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January 1943


Arch Ophthalmol. 1943;29(1):109-115. doi:10.1001/archopht.1943.00880130129009

Before the middle of the nineteenth century, there was a vague understanding of some of the refractive states of the eye. Myopia, with its obvious symptom of poor distant vision, had been recognized since ancient times and was accurately defined by Kepler in 1611. Presbyopia, with the inability to see near objects in old age, had long been noted but was confused with hypermetropia. What is now known to be hypermetropia was suggested by Kästner in 1755 but was not well understood until about a century later. The accepted conception of accommodation was presented by Thomas Young in 1801, and, to complete the dioptric faults, the presence of astigmatism was demonstrated by George Airy in 1827.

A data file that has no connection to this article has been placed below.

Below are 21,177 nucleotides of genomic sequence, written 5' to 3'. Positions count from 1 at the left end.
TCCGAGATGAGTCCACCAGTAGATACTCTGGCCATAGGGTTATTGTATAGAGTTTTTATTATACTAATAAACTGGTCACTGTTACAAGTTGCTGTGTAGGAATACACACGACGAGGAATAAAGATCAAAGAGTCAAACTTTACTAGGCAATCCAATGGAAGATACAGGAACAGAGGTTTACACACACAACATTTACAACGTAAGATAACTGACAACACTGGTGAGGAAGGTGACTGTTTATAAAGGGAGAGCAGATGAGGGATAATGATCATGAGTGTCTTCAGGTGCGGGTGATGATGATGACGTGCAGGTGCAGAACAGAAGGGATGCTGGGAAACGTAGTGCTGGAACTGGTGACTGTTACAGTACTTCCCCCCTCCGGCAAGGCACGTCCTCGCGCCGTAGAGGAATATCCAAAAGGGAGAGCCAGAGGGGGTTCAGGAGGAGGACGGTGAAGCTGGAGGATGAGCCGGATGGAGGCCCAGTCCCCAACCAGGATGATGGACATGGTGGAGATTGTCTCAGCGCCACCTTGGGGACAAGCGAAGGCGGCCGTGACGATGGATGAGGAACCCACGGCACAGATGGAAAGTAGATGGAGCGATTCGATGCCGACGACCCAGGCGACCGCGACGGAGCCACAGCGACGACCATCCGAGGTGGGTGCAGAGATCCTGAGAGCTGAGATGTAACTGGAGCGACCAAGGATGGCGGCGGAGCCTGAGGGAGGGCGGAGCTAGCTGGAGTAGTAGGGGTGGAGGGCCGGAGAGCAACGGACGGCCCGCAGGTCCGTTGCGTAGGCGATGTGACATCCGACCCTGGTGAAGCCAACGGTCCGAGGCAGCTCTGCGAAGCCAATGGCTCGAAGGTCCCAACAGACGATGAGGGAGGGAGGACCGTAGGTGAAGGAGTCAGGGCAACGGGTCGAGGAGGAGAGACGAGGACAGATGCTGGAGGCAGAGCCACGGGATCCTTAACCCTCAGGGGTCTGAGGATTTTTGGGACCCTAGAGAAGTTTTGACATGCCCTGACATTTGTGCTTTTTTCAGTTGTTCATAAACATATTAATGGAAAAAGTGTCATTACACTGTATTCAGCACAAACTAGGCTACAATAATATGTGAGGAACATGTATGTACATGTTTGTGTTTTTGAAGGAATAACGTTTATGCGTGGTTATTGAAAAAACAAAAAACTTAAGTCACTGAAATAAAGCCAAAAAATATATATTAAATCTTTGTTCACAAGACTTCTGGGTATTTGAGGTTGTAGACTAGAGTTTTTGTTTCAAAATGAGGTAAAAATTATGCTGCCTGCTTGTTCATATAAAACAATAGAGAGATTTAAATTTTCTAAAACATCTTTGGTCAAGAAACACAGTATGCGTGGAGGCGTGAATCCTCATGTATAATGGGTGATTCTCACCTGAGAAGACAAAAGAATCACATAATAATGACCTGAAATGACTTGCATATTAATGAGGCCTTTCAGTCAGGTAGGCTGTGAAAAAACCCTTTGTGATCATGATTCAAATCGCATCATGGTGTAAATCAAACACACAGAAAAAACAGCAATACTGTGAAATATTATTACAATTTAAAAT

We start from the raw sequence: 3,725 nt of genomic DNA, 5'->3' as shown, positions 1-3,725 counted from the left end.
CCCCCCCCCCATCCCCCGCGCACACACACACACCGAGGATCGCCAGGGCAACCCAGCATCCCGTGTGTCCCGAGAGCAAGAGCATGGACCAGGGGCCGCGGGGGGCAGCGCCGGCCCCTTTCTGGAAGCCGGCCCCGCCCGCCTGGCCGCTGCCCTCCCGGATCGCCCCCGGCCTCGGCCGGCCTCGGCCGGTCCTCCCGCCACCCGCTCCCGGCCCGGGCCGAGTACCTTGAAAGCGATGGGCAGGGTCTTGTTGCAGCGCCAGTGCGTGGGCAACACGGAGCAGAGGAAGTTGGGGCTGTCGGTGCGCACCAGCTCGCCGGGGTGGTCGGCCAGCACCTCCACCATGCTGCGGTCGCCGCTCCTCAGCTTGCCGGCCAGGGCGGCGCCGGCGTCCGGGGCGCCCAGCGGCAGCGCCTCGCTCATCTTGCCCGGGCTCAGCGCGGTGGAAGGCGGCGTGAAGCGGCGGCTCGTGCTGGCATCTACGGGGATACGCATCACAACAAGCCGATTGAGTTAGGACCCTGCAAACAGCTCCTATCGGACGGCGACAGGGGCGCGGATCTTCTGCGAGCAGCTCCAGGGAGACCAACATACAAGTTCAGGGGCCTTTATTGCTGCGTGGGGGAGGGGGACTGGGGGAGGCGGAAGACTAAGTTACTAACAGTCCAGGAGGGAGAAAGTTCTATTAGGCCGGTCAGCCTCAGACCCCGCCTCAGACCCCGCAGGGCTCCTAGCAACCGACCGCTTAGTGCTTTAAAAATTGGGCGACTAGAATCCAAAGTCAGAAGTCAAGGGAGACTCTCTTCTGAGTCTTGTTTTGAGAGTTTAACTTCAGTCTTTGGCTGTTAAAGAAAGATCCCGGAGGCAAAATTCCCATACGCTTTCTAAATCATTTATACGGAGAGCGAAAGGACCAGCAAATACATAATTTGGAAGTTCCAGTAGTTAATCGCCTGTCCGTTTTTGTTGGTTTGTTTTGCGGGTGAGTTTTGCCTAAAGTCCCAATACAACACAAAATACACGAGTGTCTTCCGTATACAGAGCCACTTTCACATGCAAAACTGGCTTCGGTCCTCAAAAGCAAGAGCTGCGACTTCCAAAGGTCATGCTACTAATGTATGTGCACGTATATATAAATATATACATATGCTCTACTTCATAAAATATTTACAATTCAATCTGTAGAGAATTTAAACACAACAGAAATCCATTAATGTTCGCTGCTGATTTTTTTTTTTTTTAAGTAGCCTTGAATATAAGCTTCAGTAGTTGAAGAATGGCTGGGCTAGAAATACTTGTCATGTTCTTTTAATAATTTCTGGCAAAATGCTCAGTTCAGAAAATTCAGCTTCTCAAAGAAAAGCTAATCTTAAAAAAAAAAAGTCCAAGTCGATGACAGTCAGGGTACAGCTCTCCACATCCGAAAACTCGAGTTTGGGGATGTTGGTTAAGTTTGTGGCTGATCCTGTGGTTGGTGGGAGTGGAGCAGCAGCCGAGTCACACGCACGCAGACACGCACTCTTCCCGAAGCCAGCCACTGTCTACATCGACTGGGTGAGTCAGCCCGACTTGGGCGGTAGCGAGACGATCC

The conditions present to constitute a normal refractive state received but scant attention by the older writers, owing to a lack of knowledge of the exact ocular structure and manner of functioning. Progress was

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